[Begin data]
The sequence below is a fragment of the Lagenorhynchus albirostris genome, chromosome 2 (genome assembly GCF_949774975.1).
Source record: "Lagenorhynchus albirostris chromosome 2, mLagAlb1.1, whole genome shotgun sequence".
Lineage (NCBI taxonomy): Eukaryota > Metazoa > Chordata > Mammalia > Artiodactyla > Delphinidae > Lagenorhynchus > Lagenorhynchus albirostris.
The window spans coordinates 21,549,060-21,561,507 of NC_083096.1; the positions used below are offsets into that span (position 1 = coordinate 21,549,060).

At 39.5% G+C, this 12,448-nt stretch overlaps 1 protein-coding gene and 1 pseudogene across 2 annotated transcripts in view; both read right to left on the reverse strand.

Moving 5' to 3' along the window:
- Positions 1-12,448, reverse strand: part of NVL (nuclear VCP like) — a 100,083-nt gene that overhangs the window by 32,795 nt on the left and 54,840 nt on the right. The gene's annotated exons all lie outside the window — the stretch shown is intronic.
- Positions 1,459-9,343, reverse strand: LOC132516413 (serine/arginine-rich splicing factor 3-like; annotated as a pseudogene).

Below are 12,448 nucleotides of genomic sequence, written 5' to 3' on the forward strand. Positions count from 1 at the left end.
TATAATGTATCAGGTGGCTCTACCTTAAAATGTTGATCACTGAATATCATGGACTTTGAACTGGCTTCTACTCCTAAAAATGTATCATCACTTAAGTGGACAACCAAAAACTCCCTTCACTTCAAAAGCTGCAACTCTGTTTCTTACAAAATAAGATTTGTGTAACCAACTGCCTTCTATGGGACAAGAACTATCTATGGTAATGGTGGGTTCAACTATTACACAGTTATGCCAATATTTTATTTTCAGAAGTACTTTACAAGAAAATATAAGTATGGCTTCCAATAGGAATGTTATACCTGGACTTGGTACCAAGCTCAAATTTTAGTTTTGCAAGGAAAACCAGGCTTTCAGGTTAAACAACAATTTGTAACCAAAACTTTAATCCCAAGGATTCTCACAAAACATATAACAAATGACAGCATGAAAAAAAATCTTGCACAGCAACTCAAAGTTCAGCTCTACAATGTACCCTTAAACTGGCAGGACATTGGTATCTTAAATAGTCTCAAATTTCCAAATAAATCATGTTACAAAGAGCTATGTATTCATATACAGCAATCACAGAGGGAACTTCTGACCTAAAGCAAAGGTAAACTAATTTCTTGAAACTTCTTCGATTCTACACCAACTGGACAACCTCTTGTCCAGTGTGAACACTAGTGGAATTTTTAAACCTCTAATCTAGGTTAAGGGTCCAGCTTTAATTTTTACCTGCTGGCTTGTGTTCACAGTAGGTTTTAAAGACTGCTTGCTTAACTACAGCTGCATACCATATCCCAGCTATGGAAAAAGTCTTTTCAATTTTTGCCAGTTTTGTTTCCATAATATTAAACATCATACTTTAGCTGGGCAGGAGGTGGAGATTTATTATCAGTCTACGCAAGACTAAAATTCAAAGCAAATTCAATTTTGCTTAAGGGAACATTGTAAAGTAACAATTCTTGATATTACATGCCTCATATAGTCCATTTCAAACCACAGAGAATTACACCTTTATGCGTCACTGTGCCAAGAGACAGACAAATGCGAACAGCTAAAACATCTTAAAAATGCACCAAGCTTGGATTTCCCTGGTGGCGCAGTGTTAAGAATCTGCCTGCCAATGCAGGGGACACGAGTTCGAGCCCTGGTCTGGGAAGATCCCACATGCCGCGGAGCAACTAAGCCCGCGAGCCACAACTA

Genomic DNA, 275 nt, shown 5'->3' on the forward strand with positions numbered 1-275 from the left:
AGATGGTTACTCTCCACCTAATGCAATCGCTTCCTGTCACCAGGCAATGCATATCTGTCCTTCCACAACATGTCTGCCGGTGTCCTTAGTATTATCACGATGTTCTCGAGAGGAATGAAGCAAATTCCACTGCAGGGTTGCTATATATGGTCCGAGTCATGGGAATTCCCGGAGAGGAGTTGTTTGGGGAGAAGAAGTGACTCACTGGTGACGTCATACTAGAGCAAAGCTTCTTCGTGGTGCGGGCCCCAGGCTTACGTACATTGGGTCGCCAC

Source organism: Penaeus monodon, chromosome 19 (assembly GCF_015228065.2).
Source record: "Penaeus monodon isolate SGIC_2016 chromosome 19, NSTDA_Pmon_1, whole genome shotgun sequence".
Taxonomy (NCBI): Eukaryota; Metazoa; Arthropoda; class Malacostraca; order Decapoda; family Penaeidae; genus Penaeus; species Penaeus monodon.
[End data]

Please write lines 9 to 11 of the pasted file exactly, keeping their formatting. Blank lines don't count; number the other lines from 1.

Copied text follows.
Below are 12,448 nucleotides of genomic sequence, written 5' to 3' on the forward strand. Positions count from 1 at the left end.
TATAATGTATCAGGTGGCTCTACCTTAAAATGTTGATCACTGAATATCATGGACTTTGAACTGGCTTCTACTCCTAAAAATGTATCATCACTTAAGTGGACAACCAAAAACTCCCTTCACTTCAAAAGCTGCAACTCTGTTTCTTACAAAATAAGATTTGTGTAACCAACTGCCTTCTATGGGACAAGAACTATCTATGGTAATGGTGGGTTCAACTATTACACAGTTATGCCAATATTTTATTTTCAGAAGTACTTTACAAGAAAATATAAGTATGGCTTCCAATAGGAATGTTATACCTGGACTTGGTACCAAGCTCAAATTTTAGTTTTGCAAGGAAAACCAGGCTTTCAGGTTAAACAACAATTTGTAACCAAAACTTTAATCCCAAGGATTCTCACAAAACATATAACAAATGACAGCATGAAAAAAAATCTTGCACAGCAACTCAAAGTTCAGCTCTACAATGTACCCTTAAACTGGCAGGACATTGGTATCTTAAATAGTCTCAAATTTCCAAATAAATCATGTTACAAAGAGCTATGTATTCATATACAGCAATCACAGAGGGAACTTCTGACCTAAAGCAAAGGTAAACTAATTTCTTGAAACTTCTTCGATTCTACACCAACTGGACAACCTCTTGTCCAGTGTGAACACTAGTGGAATTTTTAAACCTCTAATCTAGGTTAAGGGTCCAGCTTTAATTTTTACCTGCTGGCTTGTGTTCACAGTAGGTTTTAAAGACTGCTTGCTTAACTACAGCTGCATACCATATCCCAGCTATGGAAAAAGTCTTTTCAATTTTTGCCAGTTTTGTTTCCATAATATTAAACATCATACTTTAGCTGGGCAGGAGGTGGAGATTTATTATCAGTCTACGCAAGACTAAAATTCAAAGCAAATTCAATTTTGCTTAAGGGAACATTGTAAAGTAACAATTCTTGATATTACATGCCTCATATAGTCCATTTCAAACCACAGAGAATTACACCTTTATGCGTCACTGTGCCAAGAGACAGACAAATGCGAACAGCTAAAACATCTTAAAAATGCACCAAGCTTGGATTTCCCTGGTGGCGCAGTGTTAAGAATCTGCCTGCCAATGCAGGGGACACGAGTTCGAGCCCTGGTCTGGGAAGATCCCACATGCCGCGGAGCAACTAAGCCCGCGAGCCACAACTA

Genomic DNA, 275 nt, shown 5'->3' on the forward strand with positions numbered 1-275 from the left: